• I had hopes for Bobby Draper – last year, the writers gifted him with his own episode, but it doesn’t look like it’s meant to be.
  • I can’t believe there are only three episodes left…

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‘Mad Men’ Recap: “New Business”

So last night’s episode of Mad Men was one of the first that failed to capture my undivided attention. It was shockingly mediocre in its writing and execution, resulting in a novel experience when watching Mad Men: boredom. The plot dealt mainly with Don’s divorce from Megan. There was a cameo appearance by January Jones as Betty – but if you blinked you would’ve missed it, as well as, a walk on by Linda Cardelllini, and an always welcome Julia Ormond, who returns as Megan’s vindictive and acid-tongued mother.

Last week, Don and Megan had a decent heart-to-heart on the telephone, which confused me this week, because Megan in “New Business” is all fire and spite. She’s pissed at Don for “lying” to her and taking away the best years of her life. In an exchange Roger complains bitterly of his ex Jane who said the same thing, but Don smugly reminded Roger that Megan isn’t Joan. Well, in “New Business” it’s hard to tell the difference. Megan petulantly reminds Don that she needs money to move her things out of their apartment. And when she appears at her old digs, she brings her mean-spirited mother, Marie, as well as her dour and boring-as-hell sister. The three women bicker in a dizzying combo of French and English, and Marie’s just ready to belch out fire for the many sins of Don Draper. It all feels rather automatic and repetitive, though Ormond is solid, as usual.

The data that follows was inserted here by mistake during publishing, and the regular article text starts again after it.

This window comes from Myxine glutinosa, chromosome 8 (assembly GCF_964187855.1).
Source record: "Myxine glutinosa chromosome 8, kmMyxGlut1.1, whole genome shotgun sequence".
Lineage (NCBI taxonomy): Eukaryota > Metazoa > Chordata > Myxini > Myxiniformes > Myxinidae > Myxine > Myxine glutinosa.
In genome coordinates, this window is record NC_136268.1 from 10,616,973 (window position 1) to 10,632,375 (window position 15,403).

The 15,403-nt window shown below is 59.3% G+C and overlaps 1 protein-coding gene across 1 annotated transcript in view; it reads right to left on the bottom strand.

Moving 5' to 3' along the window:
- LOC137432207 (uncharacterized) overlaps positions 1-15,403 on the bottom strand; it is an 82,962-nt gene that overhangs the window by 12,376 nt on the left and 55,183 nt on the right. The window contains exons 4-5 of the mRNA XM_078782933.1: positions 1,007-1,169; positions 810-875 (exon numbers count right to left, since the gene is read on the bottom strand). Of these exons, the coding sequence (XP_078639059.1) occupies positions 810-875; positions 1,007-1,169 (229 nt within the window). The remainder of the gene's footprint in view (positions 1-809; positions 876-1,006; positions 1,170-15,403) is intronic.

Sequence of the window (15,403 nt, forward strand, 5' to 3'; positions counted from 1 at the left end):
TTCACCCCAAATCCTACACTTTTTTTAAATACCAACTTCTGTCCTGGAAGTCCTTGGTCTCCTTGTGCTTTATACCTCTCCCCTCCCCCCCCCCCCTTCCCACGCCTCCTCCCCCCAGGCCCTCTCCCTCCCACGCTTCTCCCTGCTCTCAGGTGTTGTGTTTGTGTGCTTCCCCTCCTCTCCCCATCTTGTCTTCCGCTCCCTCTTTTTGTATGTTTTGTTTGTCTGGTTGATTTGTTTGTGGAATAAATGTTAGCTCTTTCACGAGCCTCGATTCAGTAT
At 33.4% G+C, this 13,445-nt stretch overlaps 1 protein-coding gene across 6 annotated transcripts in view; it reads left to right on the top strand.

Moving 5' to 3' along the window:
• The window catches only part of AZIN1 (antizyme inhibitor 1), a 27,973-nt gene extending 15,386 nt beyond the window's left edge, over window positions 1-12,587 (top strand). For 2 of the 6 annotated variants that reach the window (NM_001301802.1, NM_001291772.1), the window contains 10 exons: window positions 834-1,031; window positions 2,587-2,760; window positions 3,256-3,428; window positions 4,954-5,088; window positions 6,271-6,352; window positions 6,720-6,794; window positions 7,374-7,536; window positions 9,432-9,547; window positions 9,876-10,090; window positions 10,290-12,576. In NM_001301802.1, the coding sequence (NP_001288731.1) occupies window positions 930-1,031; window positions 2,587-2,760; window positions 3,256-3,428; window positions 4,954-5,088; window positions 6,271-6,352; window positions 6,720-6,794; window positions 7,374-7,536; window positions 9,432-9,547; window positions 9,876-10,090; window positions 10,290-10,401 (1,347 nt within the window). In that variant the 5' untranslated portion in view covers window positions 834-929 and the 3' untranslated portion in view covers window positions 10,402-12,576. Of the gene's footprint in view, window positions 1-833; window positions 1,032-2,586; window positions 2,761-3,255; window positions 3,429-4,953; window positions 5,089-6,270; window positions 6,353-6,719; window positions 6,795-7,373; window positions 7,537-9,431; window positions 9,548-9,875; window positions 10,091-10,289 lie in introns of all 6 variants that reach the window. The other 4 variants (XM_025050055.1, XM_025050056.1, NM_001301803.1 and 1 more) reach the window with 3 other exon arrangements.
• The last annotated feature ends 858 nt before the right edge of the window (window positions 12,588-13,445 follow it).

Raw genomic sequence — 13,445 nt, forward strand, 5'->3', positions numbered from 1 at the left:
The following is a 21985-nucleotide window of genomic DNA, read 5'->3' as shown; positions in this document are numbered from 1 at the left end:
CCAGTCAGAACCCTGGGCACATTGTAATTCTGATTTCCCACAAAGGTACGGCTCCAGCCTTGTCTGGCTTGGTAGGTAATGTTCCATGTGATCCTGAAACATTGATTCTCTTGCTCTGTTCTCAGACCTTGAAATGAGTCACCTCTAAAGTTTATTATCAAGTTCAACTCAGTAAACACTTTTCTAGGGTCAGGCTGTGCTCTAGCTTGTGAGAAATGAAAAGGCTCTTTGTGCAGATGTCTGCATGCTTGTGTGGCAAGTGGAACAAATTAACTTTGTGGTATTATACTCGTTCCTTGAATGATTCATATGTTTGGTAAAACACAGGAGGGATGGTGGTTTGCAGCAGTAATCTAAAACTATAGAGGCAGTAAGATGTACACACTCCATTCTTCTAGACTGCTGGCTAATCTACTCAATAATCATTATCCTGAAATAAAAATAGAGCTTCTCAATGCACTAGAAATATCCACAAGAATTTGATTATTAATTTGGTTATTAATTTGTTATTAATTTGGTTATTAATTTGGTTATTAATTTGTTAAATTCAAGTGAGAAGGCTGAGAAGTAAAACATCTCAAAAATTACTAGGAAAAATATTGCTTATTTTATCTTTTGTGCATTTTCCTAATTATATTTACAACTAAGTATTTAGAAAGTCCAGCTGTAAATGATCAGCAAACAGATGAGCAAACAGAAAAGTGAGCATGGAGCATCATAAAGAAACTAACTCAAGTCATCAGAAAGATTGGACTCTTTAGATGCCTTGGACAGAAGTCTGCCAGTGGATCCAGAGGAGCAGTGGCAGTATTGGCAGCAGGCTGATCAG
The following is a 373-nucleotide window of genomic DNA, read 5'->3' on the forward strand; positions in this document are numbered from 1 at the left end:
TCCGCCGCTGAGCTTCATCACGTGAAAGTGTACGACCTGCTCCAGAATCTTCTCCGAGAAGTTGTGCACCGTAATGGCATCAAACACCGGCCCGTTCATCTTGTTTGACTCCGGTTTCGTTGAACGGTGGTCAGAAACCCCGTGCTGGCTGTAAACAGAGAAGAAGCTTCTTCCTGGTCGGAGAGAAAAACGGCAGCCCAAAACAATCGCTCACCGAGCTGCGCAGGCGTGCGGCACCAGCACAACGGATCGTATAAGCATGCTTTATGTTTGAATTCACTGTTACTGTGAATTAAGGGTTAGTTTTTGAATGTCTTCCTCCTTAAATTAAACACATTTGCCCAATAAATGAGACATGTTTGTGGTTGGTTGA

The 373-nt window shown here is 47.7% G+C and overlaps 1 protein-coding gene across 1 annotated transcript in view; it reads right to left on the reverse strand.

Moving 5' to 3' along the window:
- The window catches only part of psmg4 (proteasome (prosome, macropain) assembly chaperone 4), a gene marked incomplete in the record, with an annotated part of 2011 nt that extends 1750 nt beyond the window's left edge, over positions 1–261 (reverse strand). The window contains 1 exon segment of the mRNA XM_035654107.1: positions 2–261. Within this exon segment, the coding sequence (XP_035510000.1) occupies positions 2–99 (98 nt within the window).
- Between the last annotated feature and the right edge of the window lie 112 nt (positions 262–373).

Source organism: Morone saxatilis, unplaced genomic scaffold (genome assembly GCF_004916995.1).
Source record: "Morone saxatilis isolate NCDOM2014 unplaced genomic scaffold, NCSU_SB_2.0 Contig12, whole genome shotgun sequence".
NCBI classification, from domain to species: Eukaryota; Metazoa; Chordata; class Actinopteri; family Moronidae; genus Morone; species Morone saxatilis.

Don, meanwhile, is courting Di, the comely waitress who bears a striking resemblance to the late Rachel Menkins. She meets him at his apartment after work for sex (“You know what you came here for,” Don said) and then the two shared stories – she initially lies about having only one daughter who died, when really she lost one daughter and left the other little girl with the father. She’s prompted to this revelation when she sees Sally’s room. When she admits that she lied to Don, he responded with a great “Already?” Other than that, the back story feels superfluous. The two later meet after Don pays off Megan (more on that later), and she swats away any of  his attempts at a relationship – which makes sense because what the hell, he’s only after her because she looks like Rachel. Di acts a cipher in Don’s life and as a cipher on the show – and because Mad Men purportedly speaks out on gender inequality and misogyny, the Di character doesn’t still well with me (and we don’t have a whole lot of time to figure her out, because, as AMC helpfully reminds us, we’re only four episodes away from the series finale).